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3/1/2002
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Taking Stock: NCR's Teradata Warehousing Company Should Drive Growth

NCR has little long-term debt and solid market positions.

NCR is one company that's made a smooth transition into technology products for today. It continues to make point-of-sale devices and automated teller machines, but its real growth engine is the Teradata data warehouse.

NCR (NCR-NYSE), established in 1884, was independent until AT&T acquired it in 1991. The integration failed miserably, and NCR was spun off in 1996. The company has been exiting a number of businesses since then, which has depressed reported results. It has instead focused on its three core businesses: Data Warehousing, sold under the name Teradata; Retail Store Automation (fixed scanners and point-of-sale terminals); and Financial Self Service (automated teller machines). These divisions accounted for 19%, 27%, and 22%, respectively, of NCR's $5.92 billion in total revenue last year.

Large companies increasingly select a data warehouse instead of the more conventional database. Databases such as Oracle's 9i and IBM's DB2 tend to be standalone products. Departments make database purchases without regard for overall integration. In addition, applications such as customer-relationship management, sales-force automation, supply-chain management, and enterprise resource planning each generally rely on their own databases. This is great because new databases can be added as demand arises (generally the purchase decision is made below the CFO level), but it becomes harder to integrate all the data and the company finds it difficult to make decisions based on all the data available.

A data warehouse stores data from all the different applications. It provides executives with a better view of the overall business, because information from different applications can be integrated. It's also simpler to manage. The drawback is a higher initial cost, as well as the need to have all departments in agreement.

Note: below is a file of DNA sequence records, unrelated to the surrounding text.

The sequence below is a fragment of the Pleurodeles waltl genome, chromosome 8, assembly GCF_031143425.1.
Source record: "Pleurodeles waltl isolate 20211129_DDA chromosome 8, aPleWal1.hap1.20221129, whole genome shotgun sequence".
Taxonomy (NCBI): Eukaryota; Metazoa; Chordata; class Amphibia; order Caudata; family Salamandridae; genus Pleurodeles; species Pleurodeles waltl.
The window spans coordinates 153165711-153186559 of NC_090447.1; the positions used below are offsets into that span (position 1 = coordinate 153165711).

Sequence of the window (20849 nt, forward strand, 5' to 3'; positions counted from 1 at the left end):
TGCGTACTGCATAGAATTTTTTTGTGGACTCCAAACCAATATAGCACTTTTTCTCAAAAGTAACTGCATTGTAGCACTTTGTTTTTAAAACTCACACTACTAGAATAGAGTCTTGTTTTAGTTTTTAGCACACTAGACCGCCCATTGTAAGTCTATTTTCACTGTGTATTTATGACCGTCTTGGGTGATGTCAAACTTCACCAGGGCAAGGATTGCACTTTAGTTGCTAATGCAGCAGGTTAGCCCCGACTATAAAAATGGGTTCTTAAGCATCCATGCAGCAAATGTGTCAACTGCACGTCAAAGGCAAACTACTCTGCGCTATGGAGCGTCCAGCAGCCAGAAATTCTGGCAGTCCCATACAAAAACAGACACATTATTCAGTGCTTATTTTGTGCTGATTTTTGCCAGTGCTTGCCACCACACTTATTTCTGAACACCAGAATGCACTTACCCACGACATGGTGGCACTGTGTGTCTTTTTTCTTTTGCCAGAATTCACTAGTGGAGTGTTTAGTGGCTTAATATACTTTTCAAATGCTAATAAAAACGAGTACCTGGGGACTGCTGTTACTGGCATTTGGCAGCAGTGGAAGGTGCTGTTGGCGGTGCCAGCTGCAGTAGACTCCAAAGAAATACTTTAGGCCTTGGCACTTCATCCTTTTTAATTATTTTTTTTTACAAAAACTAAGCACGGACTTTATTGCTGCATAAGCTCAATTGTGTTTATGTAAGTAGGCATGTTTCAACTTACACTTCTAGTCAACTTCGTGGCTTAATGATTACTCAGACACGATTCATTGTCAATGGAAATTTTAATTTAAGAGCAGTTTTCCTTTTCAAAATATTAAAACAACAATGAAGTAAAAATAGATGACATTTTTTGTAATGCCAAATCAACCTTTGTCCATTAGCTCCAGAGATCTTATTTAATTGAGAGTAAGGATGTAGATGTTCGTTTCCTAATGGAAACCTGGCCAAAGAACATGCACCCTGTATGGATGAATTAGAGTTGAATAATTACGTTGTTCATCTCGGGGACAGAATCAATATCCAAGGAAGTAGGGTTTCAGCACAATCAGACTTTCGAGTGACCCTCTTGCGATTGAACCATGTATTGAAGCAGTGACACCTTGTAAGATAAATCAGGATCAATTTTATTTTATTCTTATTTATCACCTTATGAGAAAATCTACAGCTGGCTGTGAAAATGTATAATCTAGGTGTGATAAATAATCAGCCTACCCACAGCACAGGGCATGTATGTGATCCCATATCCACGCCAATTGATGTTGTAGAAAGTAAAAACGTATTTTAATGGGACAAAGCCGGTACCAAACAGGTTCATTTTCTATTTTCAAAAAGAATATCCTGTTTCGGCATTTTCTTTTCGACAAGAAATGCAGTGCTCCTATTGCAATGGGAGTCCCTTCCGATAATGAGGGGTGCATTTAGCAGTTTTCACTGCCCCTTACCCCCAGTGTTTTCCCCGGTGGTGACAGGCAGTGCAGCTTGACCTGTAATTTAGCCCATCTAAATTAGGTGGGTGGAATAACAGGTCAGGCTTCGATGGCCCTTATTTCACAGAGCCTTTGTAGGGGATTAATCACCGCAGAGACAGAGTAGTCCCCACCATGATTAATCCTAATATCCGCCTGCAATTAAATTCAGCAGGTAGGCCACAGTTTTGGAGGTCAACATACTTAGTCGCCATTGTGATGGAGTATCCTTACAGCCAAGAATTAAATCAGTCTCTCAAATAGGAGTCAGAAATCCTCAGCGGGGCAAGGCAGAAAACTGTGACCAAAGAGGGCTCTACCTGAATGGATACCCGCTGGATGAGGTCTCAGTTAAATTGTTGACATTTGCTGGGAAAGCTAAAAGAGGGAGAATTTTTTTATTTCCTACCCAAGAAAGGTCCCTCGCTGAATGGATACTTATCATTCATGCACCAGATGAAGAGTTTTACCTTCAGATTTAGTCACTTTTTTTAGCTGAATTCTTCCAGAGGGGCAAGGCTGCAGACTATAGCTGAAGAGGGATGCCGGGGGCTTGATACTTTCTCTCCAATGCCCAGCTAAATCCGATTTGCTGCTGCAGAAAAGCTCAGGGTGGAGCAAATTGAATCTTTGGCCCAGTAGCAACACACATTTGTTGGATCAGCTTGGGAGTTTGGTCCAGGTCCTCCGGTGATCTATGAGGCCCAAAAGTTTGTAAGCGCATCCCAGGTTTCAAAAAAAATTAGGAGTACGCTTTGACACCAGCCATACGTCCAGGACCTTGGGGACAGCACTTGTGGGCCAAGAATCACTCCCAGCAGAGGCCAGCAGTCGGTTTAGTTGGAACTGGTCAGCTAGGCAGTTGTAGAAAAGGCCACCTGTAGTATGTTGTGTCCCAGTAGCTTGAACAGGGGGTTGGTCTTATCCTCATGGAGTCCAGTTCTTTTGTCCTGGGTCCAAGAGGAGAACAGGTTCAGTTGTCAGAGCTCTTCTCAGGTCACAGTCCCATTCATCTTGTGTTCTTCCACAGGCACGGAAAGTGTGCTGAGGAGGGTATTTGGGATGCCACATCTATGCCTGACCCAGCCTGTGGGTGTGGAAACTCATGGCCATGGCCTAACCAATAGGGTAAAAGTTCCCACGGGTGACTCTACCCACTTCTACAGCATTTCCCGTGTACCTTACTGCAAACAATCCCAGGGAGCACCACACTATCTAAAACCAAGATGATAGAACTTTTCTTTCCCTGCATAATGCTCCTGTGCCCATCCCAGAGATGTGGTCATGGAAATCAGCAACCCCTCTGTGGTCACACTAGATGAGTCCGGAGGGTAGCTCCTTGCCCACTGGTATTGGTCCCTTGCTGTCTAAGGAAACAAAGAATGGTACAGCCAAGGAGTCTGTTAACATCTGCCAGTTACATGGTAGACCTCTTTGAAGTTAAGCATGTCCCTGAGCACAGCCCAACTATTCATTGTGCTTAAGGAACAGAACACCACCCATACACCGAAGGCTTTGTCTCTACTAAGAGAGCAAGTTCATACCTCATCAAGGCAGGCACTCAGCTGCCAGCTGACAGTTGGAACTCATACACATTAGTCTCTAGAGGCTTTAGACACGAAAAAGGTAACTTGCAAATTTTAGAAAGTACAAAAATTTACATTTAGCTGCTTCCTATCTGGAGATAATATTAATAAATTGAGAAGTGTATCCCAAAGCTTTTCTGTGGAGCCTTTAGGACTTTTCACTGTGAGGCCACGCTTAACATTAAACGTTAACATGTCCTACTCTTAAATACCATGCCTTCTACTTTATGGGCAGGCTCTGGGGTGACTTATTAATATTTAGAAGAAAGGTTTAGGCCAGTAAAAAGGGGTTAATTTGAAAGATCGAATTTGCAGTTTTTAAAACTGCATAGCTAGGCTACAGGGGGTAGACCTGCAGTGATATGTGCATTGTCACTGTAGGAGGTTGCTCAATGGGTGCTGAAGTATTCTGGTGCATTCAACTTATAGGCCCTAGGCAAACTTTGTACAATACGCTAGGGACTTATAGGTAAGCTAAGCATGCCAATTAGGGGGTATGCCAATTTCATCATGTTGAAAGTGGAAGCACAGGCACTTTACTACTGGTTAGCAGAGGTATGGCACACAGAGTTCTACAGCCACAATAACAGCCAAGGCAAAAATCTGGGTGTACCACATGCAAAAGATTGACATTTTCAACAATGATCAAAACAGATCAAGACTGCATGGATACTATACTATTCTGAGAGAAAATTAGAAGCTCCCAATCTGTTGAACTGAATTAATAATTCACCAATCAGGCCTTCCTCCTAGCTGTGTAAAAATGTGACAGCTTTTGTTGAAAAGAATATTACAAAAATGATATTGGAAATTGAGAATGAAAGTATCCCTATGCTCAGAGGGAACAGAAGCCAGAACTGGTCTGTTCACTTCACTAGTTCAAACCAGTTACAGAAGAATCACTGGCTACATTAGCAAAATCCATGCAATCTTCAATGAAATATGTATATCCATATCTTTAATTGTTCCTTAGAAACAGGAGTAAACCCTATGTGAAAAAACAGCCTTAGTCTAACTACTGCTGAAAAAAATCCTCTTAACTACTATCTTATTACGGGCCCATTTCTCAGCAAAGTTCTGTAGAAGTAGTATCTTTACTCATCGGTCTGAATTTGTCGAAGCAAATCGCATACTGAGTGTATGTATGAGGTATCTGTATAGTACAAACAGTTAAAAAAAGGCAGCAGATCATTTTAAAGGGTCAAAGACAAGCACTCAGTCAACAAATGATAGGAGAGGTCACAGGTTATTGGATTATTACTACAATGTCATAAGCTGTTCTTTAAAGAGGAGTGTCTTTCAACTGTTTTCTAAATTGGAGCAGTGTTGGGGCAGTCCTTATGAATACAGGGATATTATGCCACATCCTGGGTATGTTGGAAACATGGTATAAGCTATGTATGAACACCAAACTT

NCR, which focuses its data-warehousing business on retail, financial, telecom, insurance, utilities, and government entities, has suffered in the economic downturn. Revenue in the fourth quarter declined 8% year over year. NCR expects the warehousing division to grow 10% this year, well below the long-term growth expectation of 20% to 25% per year. Competitors include IBM and Oracle. While there has been some talk about spinning off Teradata, executives haven't laid out any concrete plans.

The Financial Self Services division manufacturers, installs, and maintains automated teller machines, providing a steady but unexciting business. Some of the newer applications are automated check cashing, bill payment, and disbursement of noncurrency items such as entertainment tickets. Another promising area offers nonbank customers the opportunity to purchase money orders. Emerging markets such as China and India give NCR growth in an otherwise mature business. Competition includes Diebold, Fujitsu, and Nixdorf, but NCR appears to be gaining market share.

The Retail Store Automation division manufacturers, installs, and maintains scanners and point-of-sale terminals. Future products include self-check-out terminals and electronic shelf labels. The electronic shelf labels have been too expensive and, despite falling prices, still cost about $5 per label. They let a store change an item's price almost as often as it wants, without the cost of re-marking every item or shelf.

NCR's overall revenue last year was flat relative to 2000. Data Warehousing grew only 1.3%, Retail Store Automation was down 6.4%, and Financial Self Services grew 6.9%. NCR's operating margin declined slightly from 3.4% in 2000 to 3.1%, but Data Warehousing reached profitability in the fourth quarter. Management expects almost no revenue growth this year, though the data warehousing and the retail divisions could provide some upside in an economic recovery.

NCR's balance sheet is clean, with virtually no long-term debt. Despite subdued near-term growth prospects, it remains well-positioned and continues to trade below my fair price of about $60.

William Schaff is chief investment officer at Bay Isle Financial LLC, which manages the InformationWeek 100 Stock Index. Reach him at bschaff@bayisle.com.


To discuss this column with other readers, please visit William Schaff's forum on the Listening Post.

To find out more about William Schaff, please visit his page on the Listening Post.

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